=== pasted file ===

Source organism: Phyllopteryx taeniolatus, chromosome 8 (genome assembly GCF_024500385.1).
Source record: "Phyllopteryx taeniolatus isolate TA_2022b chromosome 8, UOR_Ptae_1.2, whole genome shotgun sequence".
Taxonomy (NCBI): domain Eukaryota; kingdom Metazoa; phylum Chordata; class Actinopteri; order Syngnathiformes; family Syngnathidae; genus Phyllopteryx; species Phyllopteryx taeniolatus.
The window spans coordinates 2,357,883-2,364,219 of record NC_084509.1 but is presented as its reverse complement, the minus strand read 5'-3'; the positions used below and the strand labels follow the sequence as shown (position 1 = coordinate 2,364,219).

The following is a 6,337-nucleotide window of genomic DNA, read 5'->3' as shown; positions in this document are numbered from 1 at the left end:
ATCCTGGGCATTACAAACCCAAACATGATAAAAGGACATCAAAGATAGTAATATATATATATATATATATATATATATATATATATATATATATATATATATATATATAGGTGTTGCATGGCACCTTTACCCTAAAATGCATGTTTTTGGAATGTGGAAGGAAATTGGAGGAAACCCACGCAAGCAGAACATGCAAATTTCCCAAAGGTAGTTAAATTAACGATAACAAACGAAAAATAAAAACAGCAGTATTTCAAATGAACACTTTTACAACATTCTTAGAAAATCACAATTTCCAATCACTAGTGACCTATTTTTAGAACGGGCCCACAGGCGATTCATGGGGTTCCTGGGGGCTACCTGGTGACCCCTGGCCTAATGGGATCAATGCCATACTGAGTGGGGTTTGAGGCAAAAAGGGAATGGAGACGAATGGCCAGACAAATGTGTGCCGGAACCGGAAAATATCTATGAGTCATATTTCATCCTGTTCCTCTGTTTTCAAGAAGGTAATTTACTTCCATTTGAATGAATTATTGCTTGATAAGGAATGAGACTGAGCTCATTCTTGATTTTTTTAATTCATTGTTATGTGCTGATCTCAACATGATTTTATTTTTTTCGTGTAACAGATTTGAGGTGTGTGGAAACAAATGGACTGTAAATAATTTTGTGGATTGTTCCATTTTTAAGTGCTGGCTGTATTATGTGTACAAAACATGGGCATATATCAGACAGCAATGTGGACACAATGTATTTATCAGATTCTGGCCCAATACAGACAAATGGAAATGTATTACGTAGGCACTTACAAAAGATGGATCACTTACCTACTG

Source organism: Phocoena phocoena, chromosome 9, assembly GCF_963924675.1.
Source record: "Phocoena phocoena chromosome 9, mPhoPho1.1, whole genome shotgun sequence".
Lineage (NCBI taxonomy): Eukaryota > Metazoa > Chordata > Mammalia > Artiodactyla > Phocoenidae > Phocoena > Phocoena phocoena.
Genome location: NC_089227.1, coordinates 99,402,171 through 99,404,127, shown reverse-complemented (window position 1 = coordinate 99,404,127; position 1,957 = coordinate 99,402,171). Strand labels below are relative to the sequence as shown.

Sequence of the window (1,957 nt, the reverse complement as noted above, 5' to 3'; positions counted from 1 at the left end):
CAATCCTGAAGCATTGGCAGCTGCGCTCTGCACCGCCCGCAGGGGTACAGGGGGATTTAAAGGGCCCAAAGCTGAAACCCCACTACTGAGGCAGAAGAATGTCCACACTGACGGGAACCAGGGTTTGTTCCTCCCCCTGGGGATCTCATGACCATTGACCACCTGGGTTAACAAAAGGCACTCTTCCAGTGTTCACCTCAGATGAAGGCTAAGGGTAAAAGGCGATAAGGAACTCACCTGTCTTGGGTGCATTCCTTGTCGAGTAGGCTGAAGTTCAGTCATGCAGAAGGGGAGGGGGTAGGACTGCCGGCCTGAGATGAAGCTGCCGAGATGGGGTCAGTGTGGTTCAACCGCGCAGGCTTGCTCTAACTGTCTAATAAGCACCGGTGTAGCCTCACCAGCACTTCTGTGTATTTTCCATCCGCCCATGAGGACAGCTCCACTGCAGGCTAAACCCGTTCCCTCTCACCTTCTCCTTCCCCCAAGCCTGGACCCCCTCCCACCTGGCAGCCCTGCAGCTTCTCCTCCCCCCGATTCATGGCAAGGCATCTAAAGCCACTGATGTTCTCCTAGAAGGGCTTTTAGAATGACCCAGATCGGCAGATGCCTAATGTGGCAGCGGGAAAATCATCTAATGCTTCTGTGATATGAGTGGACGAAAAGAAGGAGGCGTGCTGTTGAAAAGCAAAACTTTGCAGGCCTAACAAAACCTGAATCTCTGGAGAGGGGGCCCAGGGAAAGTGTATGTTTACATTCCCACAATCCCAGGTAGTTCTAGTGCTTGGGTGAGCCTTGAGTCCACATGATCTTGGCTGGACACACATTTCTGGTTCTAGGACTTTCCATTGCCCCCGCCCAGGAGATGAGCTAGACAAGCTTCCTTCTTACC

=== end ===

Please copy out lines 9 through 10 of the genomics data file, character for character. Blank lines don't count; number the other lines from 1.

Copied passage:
Lineage (NCBI taxonomy): Eukaryota > Metazoa > Chordata > Mammalia > Artiodactyla > Phocoenidae > Phocoena > Phocoena phocoena.
Genome location: NC_089227.1, coordinates 99,402,171 through 99,404,127, shown reverse-complemented (window position 1 = coordinate 99,404,127; position 1,957 = coordinate 99,402,171). Strand labels below are relative to the sequence as shown.